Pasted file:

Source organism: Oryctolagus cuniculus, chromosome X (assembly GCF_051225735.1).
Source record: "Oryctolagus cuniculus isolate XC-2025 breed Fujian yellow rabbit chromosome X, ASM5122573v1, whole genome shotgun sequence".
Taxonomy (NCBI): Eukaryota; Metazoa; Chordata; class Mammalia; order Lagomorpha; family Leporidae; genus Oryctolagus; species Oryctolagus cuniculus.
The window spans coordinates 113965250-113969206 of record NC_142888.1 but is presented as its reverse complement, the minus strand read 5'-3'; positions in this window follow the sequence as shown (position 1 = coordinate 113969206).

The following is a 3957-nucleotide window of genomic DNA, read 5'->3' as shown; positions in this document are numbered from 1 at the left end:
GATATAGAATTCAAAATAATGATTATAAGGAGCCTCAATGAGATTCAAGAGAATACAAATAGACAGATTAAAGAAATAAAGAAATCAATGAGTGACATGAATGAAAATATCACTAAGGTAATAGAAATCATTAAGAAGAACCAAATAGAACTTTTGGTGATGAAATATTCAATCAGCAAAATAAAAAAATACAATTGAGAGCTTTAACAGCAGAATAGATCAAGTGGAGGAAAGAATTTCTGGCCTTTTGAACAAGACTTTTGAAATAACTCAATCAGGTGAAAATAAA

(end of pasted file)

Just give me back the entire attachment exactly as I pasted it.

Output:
Source organism: Oryctolagus cuniculus, chromosome X (assembly GCF_051225735.1).
Source record: "Oryctolagus cuniculus isolate XC-2025 breed Fujian yellow rabbit chromosome X, ASM5122573v1, whole genome shotgun sequence".
Taxonomy (NCBI): Eukaryota; Metazoa; Chordata; class Mammalia; order Lagomorpha; family Leporidae; genus Oryctolagus; species Oryctolagus cuniculus.
The window spans coordinates 113965250-113969206 of record NC_142888.1 but is presented as its reverse complement, the minus strand read 5'-3'; positions in this window follow the sequence as shown (position 1 = coordinate 113969206).

The following is a 3957-nucleotide window of genomic DNA, read 5'->3' as shown; positions in this document are numbered from 1 at the left end:
GATATAGAATTCAAAATAATGATTATAAGGAGCCTCAATGAGATTCAAGAGAATACAAATAGACAGATTAAAGAAATAAAGAAATCAATGAGTGACATGAATGAAAATATCACTAAGGTAATAGAAATCATTAAGAAGAACCAAATAGAACTTTTGGTGATGAAATATTCAATCAGCAAAATAAAAAAATACAATTGAGAGCTTTAACAGCAGAATAGATCAAGTGGAGGAAAGAATTTCTGGCCTTTTGAACAAGACTTTTGAAATAACTCAATCAGGTGAAAATAAA